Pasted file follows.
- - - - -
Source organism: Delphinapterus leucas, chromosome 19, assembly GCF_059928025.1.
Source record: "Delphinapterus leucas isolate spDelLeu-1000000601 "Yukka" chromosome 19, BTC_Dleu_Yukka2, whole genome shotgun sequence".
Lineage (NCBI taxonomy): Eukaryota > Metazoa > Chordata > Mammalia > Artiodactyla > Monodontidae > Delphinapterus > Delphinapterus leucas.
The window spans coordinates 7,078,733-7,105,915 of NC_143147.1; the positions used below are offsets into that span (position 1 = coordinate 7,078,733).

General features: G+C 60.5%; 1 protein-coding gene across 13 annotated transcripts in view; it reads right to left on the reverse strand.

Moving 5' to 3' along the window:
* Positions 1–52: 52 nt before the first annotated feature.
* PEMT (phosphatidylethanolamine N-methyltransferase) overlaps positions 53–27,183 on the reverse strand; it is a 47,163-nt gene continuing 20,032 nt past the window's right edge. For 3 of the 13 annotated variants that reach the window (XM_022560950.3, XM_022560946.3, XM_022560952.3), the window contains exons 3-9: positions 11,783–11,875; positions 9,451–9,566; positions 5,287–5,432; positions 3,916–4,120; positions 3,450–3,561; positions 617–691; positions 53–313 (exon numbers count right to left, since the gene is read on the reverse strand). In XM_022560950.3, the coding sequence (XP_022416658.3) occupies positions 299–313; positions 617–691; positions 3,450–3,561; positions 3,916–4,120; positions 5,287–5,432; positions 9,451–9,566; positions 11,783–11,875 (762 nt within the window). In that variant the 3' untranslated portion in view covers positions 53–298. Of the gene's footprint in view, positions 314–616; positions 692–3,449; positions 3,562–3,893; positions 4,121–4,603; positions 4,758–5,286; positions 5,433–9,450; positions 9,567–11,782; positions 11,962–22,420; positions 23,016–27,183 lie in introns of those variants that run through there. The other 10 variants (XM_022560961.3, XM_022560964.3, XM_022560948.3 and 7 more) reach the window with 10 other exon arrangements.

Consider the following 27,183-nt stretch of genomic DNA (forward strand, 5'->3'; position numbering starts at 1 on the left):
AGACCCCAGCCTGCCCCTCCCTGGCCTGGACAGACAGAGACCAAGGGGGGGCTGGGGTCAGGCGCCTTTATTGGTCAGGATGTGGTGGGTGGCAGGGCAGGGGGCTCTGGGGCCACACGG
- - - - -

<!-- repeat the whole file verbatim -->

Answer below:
Source organism: Delphinapterus leucas, chromosome 19, assembly GCF_059928025.1.
Source record: "Delphinapterus leucas isolate spDelLeu-1000000601 "Yukka" chromosome 19, BTC_Dleu_Yukka2, whole genome shotgun sequence".
Lineage (NCBI taxonomy): Eukaryota > Metazoa > Chordata > Mammalia > Artiodactyla > Monodontidae > Delphinapterus > Delphinapterus leucas.
The window spans coordinates 7,078,733-7,105,915 of NC_143147.1; the positions used below are offsets into that span (position 1 = coordinate 7,078,733).

General features: G+C 60.5%; 1 protein-coding gene across 13 annotated transcripts in view; it reads right to left on the reverse strand.

Moving 5' to 3' along the window:
* Positions 1–52: 52 nt before the first annotated feature.
* PEMT (phosphatidylethanolamine N-methyltransferase) overlaps positions 53–27,183 on the reverse strand; it is a 47,163-nt gene continuing 20,032 nt past the window's right edge. For 3 of the 13 annotated variants that reach the window (XM_022560950.3, XM_022560946.3, XM_022560952.3), the window contains exons 3-9: positions 11,783–11,875; positions 9,451–9,566; positions 5,287–5,432; positions 3,916–4,120; positions 3,450–3,561; positions 617–691; positions 53–313 (exon numbers count right to left, since the gene is read on the reverse strand). In XM_022560950.3, the coding sequence (XP_022416658.3) occupies positions 299–313; positions 617–691; positions 3,450–3,561; positions 3,916–4,120; positions 5,287–5,432; positions 9,451–9,566; positions 11,783–11,875 (762 nt within the window). In that variant the 3' untranslated portion in view covers positions 53–298. Of the gene's footprint in view, positions 314–616; positions 692–3,449; positions 3,562–3,893; positions 4,121–4,603; positions 4,758–5,286; positions 5,433–9,450; positions 9,567–11,782; positions 11,962–22,420; positions 23,016–27,183 lie in introns of those variants that run through there. The other 10 variants (XM_022560961.3, XM_022560964.3, XM_022560948.3 and 7 more) reach the window with 10 other exon arrangements.

Consider the following 27,183-nt stretch of genomic DNA (forward strand, 5'->3'; position numbering starts at 1 on the left):
AGACCCCAGCCTGCCCCTCCCTGGCCTGGACAGACAGAGACCAAGGGGGGGCTGGGGTCAGGCGCCTTTATTGGTCAGGATGTGGTGGGTGGCAGGGCAGGGGGCTCTGGGGCCACACGG